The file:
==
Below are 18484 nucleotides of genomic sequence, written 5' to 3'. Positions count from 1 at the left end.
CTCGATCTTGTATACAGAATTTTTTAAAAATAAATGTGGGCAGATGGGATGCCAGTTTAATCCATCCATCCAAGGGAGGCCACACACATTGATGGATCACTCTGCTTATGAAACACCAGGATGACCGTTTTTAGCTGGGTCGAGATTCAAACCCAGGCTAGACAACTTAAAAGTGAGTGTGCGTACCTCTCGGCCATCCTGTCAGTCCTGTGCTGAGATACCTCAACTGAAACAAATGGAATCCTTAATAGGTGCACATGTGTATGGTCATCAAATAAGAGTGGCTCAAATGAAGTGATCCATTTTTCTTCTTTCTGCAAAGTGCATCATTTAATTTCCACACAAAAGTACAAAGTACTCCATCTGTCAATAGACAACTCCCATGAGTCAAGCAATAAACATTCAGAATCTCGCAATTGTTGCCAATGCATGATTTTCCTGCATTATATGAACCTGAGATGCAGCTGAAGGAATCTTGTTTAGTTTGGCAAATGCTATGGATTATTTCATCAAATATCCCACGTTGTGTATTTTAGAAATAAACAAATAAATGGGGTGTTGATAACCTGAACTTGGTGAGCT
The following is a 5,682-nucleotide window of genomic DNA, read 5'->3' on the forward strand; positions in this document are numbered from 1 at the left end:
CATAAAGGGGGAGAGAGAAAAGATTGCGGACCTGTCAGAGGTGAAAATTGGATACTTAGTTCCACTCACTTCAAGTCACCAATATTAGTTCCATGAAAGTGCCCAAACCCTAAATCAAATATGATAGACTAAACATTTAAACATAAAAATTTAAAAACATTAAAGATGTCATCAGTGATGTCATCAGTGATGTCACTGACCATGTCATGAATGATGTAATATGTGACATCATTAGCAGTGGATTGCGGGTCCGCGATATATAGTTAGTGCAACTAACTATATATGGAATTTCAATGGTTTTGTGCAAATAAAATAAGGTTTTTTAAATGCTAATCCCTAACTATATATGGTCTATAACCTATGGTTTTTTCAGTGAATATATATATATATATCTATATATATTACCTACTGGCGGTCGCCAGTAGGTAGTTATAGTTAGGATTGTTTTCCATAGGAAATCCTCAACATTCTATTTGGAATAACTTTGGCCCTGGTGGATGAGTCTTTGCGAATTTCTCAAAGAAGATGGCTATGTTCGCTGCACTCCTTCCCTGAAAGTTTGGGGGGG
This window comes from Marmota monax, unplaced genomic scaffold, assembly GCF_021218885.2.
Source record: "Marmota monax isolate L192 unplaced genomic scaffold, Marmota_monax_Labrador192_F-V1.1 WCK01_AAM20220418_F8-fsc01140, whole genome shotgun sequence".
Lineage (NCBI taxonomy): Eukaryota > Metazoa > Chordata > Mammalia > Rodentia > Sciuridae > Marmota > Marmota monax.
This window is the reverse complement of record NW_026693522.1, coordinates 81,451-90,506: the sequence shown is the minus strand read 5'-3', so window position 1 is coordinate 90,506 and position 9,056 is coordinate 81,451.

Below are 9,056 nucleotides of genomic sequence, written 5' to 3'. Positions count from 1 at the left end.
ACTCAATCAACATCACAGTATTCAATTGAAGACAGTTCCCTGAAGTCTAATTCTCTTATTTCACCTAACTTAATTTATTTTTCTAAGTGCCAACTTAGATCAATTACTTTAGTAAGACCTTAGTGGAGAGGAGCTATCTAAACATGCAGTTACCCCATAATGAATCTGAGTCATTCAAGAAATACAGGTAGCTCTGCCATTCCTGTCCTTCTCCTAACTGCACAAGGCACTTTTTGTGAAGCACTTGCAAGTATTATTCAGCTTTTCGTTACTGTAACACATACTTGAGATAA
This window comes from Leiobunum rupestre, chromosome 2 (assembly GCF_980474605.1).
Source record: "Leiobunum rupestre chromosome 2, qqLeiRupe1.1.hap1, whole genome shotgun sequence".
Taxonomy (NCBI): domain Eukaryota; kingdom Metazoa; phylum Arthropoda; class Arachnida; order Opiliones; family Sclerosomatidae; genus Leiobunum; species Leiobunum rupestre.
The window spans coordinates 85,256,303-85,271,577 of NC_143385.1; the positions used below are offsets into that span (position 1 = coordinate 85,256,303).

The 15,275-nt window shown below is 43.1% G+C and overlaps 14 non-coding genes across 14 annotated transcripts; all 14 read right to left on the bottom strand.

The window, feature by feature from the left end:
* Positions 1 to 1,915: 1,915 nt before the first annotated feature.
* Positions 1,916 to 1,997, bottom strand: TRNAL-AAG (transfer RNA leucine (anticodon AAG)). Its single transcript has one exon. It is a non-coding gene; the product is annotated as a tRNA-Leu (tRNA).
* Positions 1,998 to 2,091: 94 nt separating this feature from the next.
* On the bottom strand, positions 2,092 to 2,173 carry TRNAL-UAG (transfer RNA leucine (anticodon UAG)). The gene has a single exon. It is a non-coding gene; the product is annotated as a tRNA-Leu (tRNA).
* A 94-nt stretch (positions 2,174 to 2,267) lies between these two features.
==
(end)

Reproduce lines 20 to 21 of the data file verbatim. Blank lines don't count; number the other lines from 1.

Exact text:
* On the bottom strand, positions 2,092 to 2,173 carry TRNAL-UAG (transfer RNA leucine (anticodon UAG)). The gene has a single exon. It is a non-coding gene; the product is annotated as a tRNA-Leu (tRNA).
* A 94-nt stretch (positions 2,174 to 2,267) lies between these two features.